Reptilian Kidnapping has Happy Ending

An American visitor, apparently intent on snake-smuggling, had a change of heart recently while heading back to the United States from Windsor, Ontario.

A vehicle was seen dumping something near the entrance to the Windsor tunnel. It turned out the ‘dumpee’ was a snake. A passerby who witnessed the episode picked up the snake and gave it to Canadian border guards.

The guards, thinking it might be an exotic snake, turned it over to a Windsor veterinarian. The vet determined the snake was healthy and quite tame and while not exotic, it was a threatened species in Ontario. It was an Eastern Hog-nosed snake.

hognose2The Eastern Hog-nosed snake has long scales on its nose, giving it an upturned snout… hence the name. It lays its eggs and hibernates in sandy, well-drained habitats such as beaches and dry woods – but also needs access to wet areas such as swamps to hunt for frogs, toads and lizards.

While they’re dwindling in numbers, Eastern Hog-nosed snakes can be found in several provincial parks, including Rondeau. However, the kidnapped snake could not simply be taken to Rondeau and released.

As Emily Slavik – Rondeau’s Natural Heritage Education specialist – explains, snakes have a sort of ‘home range’ and the kidnapped Hog-nose might not survive if it was released far from its original home. Also, the snake likely came from a different genetic pool than Rondeau’s native Hog-nosed snakes, so releasing it into the wild could harm the local snake population.

hognose snakeBecause Rondeau is an educational park that teaches visitors about the natural world around them, the snake’s new home will be the Rondeau Visitor Centre. It will take up residence there in late October.

Eastern Hog-nosed snakes are protected under Ontario’s Fish and Wildlife Conservation Act. It is against the law to move them – or any other wild animals – into or out of our provincial parks. If you come upon a wild animal, leave it where it is. If you’re worried about it, call your local Ministry of Natural Resources office.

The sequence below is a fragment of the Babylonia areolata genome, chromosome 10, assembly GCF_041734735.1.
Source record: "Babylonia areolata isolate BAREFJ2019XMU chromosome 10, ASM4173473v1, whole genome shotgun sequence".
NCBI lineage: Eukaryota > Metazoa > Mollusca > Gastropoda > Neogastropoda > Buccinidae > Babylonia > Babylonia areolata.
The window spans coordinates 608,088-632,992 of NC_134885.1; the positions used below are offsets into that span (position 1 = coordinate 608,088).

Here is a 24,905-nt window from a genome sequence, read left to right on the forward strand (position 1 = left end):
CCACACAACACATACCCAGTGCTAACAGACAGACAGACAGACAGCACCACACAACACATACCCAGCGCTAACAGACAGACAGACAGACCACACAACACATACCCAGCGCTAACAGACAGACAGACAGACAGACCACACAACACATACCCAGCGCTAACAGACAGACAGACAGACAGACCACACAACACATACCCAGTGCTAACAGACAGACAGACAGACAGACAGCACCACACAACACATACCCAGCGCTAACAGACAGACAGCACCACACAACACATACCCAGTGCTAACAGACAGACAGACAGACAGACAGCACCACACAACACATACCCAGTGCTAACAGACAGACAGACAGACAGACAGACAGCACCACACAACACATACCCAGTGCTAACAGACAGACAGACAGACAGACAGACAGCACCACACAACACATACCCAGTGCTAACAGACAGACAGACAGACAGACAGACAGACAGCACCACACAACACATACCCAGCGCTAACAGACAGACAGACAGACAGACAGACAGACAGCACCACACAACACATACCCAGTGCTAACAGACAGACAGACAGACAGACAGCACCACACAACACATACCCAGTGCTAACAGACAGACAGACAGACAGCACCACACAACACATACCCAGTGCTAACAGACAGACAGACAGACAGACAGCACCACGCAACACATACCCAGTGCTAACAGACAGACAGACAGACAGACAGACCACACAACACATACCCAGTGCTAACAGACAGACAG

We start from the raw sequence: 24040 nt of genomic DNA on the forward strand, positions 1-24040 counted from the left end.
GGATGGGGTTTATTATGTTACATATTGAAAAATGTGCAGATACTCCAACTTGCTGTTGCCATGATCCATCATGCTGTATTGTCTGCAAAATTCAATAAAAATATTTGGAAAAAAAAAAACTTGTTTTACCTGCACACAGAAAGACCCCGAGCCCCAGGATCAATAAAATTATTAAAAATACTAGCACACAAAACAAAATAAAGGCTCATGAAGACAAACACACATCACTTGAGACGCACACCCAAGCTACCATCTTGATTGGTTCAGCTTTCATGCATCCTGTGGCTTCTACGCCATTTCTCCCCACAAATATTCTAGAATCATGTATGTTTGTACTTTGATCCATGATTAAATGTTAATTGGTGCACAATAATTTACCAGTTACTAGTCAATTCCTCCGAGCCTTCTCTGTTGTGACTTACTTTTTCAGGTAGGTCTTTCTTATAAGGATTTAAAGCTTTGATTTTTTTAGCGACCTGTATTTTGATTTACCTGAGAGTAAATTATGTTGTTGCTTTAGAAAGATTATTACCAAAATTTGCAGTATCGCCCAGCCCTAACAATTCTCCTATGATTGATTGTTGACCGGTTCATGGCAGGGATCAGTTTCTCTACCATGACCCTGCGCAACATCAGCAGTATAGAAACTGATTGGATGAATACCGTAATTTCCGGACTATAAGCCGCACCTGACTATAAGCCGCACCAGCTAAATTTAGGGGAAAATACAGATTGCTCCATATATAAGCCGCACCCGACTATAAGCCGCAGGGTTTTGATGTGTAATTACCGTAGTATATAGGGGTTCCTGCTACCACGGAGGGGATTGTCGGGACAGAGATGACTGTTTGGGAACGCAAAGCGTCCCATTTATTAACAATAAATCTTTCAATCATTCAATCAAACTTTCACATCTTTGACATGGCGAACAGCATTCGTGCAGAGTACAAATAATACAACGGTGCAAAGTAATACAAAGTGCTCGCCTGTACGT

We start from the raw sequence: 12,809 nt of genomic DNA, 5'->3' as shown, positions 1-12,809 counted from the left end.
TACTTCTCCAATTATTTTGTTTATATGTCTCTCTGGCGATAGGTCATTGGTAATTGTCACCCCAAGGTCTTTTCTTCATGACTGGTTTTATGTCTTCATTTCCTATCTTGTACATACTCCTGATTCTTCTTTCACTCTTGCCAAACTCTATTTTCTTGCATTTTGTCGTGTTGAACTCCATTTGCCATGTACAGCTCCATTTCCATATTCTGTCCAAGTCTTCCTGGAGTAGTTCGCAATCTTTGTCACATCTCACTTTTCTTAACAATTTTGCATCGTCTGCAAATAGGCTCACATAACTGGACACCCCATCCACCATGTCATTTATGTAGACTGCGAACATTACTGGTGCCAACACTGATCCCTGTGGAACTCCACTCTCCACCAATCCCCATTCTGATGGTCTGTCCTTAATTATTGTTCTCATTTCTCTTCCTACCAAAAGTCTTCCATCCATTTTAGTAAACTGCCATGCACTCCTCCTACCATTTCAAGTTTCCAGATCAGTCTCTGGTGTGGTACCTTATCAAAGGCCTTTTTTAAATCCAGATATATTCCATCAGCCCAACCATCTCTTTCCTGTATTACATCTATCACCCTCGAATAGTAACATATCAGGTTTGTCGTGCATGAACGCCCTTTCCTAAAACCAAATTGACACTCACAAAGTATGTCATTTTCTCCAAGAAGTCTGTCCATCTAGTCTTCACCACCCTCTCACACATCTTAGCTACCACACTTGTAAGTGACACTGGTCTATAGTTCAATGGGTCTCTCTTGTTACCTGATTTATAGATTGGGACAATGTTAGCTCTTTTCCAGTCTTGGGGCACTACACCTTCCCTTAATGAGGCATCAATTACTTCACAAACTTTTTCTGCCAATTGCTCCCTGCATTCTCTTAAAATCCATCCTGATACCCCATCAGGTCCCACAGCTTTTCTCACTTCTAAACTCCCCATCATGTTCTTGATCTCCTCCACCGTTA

For more information about Eastern Hog-nosed snakes and other threatened species, you can visit the Species at Risk website.

3 thoughts on “Reptilian Kidnapping has Happy Ending”

  1. darn smugglers and poachers; I’ve lived in the Windsor area for 50 yrs. and frequent Ojibway and all other nature areas and I’ve never seen a Hog-nosed there, but have seen fox snakes; did see a baby hog-nosed at Thedford cons. area once (near Port Franks); penalties for smuggling threatened and/or endangered species should be much heavier than they currently are

  2. I hope that someday there will be a dramitic shift in the way humanity perceives wildlife.

    The way in which the greenhouse effect has whipped the corporate world into doing
    something about the way in which we have been treating the earth being one example.

    This also goes for bass fishing before the season starts, defortation of old growth forests,
    and the many other things we can re-assess as we go forward.

    Poaching is illegal for a reason. Thank goodness for our regulations.

  3. I find the defense mecahnisms of the Eastern Hog-nosed snakes most fascinating, not to mention they are a very beautiful species. Living where I do I have had several opportunites to encounter them and am taken aback by thier hissing and puffing, their playing dead and that oh so wonderful smell. I also appreciate thier natural control of prey animals so anytime I find them I either relocate them to a safer area where my pets won’t disturb them or leave them where they lay.

    Ed U. Cayshun

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